Don’t let winter take toll on skin

By Evelyn Gilbert Manziello
For Living & Being
Poughkeepsie Journal, November 2011

With the cold weather quickly approaching, it’s time to start prepping your skin for the season. Winter can be particularly punishing to your delicate outer layer, drying it and sometimes even leading to more troublesome conditions. The following expert tips will helpyou keep your skin looking summer fresh even when you’re shivering while shoveling snow.

Stay moist: “As soon as the cold weather starts people come in with dry skin. Left untreated, it becomes eczema, which is a dermatologist’s nightmare,” says Dr. Hara Schwartz, a dermatologist in Fishkill, noting that patients often request medication for the condition. While medicine is usually effective, it’s only a temporary fix. “You have to take care of the real problem-dry skin.”

Schwartz suggests people soak in a bathtub for 15 minutes each day.

“Your skin is like a sponge. It absorbs water,” she adds. “Sit there untilyou look like a human raisin, and when you come out, rub a small amount of Vaseline on your body to seal in the moisture. Then you’ll be filled with water.”

She adds while some people shy away from Vaseline because of research linking petroleum-based skin-care products with a cancer risk, Dr. Schwartz doesn’t feel it’s a concern.

“You’d have to absorb massive amounts,” she said, noting that the amount absorbed by regular usage is much smaller over a lifetime than what has been suggested can present a health risk.

Keep up the screen: Just because you’re not hanging out at a beach or a park doesn’t mean the sun can’t damage your skin."Don’t bedeceived. In the winter, you get a lot of sun because of the reflection (from the snow),” Schwartz said.

“Pick a sunscreen that has the highest number SPF and either titanium or zinc, which are physical blockers," she advises. “Then open it and smell it. You have to pick oneyou like or you’re not going to wear it every day.”

Use protection: In winter, we often forget to put on our gloves, but don’t skip this step if you want healthy-looking hands.

“Put your gloves on before your hands are freezing to prevent frostbite,” said Dr. Hendrik Uyttendaele, a dermatologist and owner of Hudson Dermatology in Poughkeepsie and Fishkill.

You should protect your feet properly as well, he advises.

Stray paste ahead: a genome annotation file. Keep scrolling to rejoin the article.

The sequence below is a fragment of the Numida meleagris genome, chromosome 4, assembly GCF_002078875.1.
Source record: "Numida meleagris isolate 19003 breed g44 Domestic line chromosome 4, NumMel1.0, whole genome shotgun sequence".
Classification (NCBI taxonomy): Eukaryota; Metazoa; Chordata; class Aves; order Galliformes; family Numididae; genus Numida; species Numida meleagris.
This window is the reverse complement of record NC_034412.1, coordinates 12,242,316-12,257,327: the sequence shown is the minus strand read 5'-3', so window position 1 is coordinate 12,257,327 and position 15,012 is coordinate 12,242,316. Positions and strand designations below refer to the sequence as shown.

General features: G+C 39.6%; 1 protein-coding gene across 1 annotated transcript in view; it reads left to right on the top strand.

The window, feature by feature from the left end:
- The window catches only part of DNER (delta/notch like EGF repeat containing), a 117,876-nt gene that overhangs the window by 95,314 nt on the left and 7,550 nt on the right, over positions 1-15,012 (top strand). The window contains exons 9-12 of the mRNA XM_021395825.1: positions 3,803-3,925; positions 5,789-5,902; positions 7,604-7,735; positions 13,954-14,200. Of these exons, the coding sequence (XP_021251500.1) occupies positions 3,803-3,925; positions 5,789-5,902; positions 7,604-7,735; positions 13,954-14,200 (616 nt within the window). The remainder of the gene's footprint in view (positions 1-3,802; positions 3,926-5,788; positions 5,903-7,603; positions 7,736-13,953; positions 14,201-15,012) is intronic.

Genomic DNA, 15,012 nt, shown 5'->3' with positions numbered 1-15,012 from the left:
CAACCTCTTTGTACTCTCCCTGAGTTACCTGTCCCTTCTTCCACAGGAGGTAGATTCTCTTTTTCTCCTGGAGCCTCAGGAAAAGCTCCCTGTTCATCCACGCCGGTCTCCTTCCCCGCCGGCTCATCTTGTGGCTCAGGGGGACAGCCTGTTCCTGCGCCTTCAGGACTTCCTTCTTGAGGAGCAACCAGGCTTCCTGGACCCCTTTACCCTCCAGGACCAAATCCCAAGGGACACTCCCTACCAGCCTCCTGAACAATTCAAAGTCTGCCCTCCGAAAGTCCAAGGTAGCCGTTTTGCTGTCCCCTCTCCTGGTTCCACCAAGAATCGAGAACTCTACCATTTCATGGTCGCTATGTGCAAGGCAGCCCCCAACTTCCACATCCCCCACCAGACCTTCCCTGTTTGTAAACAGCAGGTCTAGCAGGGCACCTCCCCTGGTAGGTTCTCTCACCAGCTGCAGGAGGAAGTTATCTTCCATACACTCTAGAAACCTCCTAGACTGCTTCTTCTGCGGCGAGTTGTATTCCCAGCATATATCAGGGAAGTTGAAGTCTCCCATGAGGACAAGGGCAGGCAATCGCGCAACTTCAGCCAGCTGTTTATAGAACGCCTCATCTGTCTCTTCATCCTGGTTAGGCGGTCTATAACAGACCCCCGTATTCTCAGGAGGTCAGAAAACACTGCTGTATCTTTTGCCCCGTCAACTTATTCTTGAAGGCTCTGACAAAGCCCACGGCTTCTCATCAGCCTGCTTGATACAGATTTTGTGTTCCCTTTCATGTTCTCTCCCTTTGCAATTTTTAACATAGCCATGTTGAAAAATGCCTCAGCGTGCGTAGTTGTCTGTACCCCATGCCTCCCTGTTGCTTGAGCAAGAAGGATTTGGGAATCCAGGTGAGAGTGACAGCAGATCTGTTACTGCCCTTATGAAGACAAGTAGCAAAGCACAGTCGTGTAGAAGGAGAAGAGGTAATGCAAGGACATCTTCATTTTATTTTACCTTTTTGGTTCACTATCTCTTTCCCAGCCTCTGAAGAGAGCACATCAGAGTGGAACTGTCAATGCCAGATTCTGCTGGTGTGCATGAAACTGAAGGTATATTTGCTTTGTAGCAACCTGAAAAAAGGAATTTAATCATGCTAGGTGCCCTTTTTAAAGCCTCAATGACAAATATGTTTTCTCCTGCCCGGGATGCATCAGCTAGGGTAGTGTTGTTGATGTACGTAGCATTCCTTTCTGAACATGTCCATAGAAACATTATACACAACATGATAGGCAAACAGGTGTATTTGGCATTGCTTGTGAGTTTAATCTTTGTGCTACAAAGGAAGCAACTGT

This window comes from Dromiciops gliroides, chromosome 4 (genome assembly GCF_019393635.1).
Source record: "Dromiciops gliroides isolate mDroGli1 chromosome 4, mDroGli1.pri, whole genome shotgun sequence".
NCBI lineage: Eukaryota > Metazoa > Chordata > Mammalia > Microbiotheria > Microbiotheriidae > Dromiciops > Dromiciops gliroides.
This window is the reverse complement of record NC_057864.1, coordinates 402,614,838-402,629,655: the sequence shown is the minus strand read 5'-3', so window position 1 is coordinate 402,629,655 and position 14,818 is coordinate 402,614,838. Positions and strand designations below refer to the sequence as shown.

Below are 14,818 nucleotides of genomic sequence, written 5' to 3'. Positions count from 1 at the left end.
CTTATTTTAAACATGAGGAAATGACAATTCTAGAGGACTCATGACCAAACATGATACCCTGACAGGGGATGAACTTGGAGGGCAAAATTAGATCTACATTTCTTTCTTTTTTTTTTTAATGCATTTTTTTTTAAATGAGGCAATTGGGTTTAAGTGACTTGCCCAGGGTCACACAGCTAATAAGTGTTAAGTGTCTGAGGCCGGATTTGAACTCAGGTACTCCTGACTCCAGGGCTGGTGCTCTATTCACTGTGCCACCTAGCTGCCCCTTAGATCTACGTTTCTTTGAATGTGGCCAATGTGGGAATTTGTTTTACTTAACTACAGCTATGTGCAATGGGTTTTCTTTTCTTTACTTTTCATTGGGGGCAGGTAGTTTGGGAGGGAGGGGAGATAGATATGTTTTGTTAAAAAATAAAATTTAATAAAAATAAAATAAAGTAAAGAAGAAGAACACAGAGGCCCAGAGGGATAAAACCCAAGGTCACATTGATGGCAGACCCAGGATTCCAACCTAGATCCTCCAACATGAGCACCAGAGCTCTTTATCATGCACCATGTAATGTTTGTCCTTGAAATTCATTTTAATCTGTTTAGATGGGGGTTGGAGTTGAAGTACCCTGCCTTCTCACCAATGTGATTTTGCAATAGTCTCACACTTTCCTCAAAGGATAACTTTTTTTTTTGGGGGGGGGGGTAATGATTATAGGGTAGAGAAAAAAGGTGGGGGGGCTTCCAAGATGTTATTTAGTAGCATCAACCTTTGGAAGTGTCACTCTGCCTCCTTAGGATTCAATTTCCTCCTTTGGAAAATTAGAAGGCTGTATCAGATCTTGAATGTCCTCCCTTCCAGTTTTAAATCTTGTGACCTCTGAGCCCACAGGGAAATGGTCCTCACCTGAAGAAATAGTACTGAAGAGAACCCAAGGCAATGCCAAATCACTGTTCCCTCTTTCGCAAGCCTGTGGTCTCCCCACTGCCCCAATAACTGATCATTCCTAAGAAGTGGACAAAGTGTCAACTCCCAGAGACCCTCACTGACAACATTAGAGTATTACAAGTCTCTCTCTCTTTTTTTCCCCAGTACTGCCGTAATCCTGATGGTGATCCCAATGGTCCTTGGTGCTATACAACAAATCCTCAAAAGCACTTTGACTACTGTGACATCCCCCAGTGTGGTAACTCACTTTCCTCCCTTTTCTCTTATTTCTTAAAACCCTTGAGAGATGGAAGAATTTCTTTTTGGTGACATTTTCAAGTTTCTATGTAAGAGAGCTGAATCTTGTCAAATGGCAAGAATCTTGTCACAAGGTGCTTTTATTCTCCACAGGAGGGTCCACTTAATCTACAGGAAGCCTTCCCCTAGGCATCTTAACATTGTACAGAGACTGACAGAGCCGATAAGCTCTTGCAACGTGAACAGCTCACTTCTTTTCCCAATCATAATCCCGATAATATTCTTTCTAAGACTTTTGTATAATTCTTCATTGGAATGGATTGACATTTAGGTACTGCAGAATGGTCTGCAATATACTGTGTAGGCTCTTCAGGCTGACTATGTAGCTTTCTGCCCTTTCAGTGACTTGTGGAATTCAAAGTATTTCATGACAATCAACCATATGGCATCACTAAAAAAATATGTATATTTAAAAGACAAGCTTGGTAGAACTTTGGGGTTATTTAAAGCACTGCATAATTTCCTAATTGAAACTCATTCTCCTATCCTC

“The cold temperature induces constriction of the blood vessels, decreasing the circulation to your digits. This can worsen eczema,” Uyttendaele said.

Take a dose of D: Vitamin D is an important hormone for skin health. ”Take vitamin D supplements if your doctor tells you you’re deficient, which is common during winter months,” Uyttendaele said, noting you should ask your doctor to recommend a dosage.

Vitamin D3 is produced in the skin through the action of ultraviolet light.In order for us to have enough in our systems, we have to expose our arms and legs to thesun for10 minutes three times a week.

“During wintertimes in northern climates, many of us don’t expose our skin to natural sunlight this frequently, and consequently many of us don’t produce sufficient levels of vitamin D3,” he explains.

Home help: Many people spend a lot of time inside during the winter. Keeping the air in your house moist is often difficult, but very important during this season. Since heat can dry and damage your skin, you need to improve your indoor environment or your appearance may suffer.

Sandy Tonyes, lead aesthetician at The Spa at Mohonk Mountain House in New Paltz, recommends investing in humidifiers to help moisten the air and protect your outer layer.

Face it: Don’t forget to moisturize your face properly as well as your body, Tonyes advises. “Oils such as avocado, almond and jojoba are wonderful as they create a protective barrier on the face without clogging the pores,” she said, noting that jojoba oil is particularly good as its chemĀ­ ical composition closely resembles that of our skin’s natural sebum.

Uyttendaele warned that you should always use a moisturizer on your face made for that particular area of your body. “These are non-comedogeneic (not acne causing) and often contain an SPF.”

Mix it up: You can give your countenance an extra bit of protection against the harsh winter by mixing up your own moisturizing treatment at home. The following is an easy and delicious-sounding, facial mask recipe provided by Tonyes, geared towards those with dry winter skin.

Facial mask: Combine 1/2 cup of raw honey, which gently exfoliates and attracts and retains moisture, and one avocado, which is hydrating, in a bowl. Mix it up. Apply to clean skin and leave on for 10-15 minutes. Rinse with warm water. Follow with a moisturizer, preferably one with avocado, almond or jojoba oil.

(Note: Regular honey can be substituted for raw honey. However, Tonyes said, raw honey is preferred because it's not pasteurized and contains more active enzymesand vitamins.)

Evelyn Gilbert Manziello is a writer and editor based in Kinderhook. She has written for and edited a number of health-related magazines. Contact her at